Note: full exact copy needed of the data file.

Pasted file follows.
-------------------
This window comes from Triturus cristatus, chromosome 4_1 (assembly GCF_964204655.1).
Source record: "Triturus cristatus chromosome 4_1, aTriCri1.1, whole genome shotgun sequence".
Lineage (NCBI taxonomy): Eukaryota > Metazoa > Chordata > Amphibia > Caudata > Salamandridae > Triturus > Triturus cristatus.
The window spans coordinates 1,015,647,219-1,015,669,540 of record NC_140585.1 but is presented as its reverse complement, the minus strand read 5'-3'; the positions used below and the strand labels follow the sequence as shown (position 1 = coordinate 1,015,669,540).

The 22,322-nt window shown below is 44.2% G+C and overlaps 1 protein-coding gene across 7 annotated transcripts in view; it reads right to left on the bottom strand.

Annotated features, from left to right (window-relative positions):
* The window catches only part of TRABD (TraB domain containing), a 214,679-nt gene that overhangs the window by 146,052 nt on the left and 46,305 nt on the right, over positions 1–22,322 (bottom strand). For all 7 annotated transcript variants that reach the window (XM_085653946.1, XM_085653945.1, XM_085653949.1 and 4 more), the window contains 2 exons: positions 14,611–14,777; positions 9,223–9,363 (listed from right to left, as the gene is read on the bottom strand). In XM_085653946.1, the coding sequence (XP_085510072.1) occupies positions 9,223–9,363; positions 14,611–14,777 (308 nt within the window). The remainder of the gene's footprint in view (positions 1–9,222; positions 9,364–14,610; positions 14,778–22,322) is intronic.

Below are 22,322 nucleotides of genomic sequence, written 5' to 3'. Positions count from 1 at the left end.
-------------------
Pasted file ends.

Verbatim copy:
This window comes from Triturus cristatus, chromosome 4_1 (assembly GCF_964204655.1).
Source record: "Triturus cristatus chromosome 4_1, aTriCri1.1, whole genome shotgun sequence".
Lineage (NCBI taxonomy): Eukaryota > Metazoa > Chordata > Amphibia > Caudata > Salamandridae > Triturus > Triturus cristatus.
The window spans coordinates 1,015,647,219-1,015,669,540 of record NC_140585.1 but is presented as its reverse complement, the minus strand read 5'-3'; the positions used below and the strand labels follow the sequence as shown (position 1 = coordinate 1,015,669,540).

The 22,322-nt window shown below is 44.2% G+C and overlaps 1 protein-coding gene across 7 annotated transcripts in view; it reads right to left on the bottom strand.

Annotated features, from left to right (window-relative positions):
* The window catches only part of TRABD (TraB domain containing), a 214,679-nt gene that overhangs the window by 146,052 nt on the left and 46,305 nt on the right, over positions 1–22,322 (bottom strand). For all 7 annotated transcript variants that reach the window (XM_085653946.1, XM_085653945.1, XM_085653949.1 and 4 more), the window contains 2 exons: positions 14,611–14,777; positions 9,223–9,363 (listed from right to left, as the gene is read on the bottom strand). In XM_085653946.1, the coding sequence (XP_085510072.1) occupies positions 9,223–9,363; positions 14,611–14,777 (308 nt within the window). The remainder of the gene's footprint in view (positions 1–9,222; positions 9,364–14,610; positions 14,778–22,322) is intronic.

Below are 22,322 nucleotides of genomic sequence, written 5' to 3'. Positions count from 1 at the left end.